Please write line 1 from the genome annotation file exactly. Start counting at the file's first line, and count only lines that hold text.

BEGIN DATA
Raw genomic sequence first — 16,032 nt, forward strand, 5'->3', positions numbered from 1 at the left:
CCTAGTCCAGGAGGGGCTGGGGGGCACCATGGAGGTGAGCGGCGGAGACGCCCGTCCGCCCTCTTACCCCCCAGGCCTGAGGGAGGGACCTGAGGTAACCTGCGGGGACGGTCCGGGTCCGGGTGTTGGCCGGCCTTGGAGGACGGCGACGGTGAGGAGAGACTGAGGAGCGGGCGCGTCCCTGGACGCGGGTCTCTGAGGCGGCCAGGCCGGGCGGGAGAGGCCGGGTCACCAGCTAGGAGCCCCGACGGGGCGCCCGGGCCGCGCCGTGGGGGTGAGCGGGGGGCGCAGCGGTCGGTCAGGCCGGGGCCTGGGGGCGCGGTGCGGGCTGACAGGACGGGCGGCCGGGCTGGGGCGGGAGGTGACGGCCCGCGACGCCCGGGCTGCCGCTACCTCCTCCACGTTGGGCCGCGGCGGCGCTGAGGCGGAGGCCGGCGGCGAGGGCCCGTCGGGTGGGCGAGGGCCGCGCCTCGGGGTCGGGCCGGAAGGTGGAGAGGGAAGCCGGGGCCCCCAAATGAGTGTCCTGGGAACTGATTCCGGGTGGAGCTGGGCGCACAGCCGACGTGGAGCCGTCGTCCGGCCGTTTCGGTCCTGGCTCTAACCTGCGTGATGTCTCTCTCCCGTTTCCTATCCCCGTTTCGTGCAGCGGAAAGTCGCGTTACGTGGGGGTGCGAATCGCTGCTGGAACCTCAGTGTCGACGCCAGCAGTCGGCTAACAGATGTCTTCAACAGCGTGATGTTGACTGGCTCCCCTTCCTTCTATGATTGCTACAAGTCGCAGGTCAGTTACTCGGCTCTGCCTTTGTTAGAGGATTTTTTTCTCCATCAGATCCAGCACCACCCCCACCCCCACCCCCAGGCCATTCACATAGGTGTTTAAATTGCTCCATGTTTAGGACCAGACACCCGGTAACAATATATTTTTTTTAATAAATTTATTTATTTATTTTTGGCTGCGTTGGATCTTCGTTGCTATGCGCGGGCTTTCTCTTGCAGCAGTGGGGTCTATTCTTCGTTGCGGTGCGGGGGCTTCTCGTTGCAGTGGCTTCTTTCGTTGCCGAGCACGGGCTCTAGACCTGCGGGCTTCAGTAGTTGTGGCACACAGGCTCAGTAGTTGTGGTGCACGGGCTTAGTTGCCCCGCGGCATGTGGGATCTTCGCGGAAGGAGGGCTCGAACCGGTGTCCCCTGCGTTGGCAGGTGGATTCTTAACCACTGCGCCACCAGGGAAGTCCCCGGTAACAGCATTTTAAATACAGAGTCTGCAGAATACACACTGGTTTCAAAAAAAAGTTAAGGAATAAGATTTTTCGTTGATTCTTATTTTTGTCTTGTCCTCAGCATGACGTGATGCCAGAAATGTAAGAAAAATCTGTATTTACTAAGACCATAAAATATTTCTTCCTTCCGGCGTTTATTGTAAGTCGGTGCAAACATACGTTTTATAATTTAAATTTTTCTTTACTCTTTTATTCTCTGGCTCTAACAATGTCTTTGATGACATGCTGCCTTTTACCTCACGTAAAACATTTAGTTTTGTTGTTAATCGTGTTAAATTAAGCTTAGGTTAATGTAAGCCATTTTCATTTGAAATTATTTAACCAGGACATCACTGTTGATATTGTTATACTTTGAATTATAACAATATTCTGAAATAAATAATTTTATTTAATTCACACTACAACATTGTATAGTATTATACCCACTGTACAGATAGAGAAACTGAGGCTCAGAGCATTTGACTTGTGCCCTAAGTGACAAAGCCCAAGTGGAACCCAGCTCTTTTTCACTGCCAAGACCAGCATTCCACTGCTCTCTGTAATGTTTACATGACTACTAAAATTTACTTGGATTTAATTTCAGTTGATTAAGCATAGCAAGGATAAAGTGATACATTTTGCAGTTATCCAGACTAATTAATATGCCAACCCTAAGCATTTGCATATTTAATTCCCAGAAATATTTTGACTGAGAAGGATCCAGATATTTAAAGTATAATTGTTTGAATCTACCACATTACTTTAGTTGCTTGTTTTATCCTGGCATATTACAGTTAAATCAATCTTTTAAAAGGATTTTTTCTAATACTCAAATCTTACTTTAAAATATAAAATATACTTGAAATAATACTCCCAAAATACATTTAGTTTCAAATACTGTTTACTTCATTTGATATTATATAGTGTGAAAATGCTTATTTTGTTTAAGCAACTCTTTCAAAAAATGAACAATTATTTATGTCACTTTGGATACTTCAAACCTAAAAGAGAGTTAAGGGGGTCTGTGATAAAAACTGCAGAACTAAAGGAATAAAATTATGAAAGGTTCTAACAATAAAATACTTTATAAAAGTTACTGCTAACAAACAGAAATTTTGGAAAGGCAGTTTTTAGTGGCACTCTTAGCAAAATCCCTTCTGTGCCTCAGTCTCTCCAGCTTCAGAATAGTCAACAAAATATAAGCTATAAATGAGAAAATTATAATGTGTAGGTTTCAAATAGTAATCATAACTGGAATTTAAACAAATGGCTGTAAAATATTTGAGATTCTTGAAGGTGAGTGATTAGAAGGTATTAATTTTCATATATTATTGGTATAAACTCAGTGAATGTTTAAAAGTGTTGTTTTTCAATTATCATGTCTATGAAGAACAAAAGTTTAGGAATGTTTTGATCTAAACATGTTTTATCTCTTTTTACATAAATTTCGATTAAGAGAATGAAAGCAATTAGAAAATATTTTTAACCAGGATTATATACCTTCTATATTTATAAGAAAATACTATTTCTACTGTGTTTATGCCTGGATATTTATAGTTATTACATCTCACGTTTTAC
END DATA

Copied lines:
Raw genomic sequence first — 16,032 nt, forward strand, 5'->3', positions numbered from 1 at the left: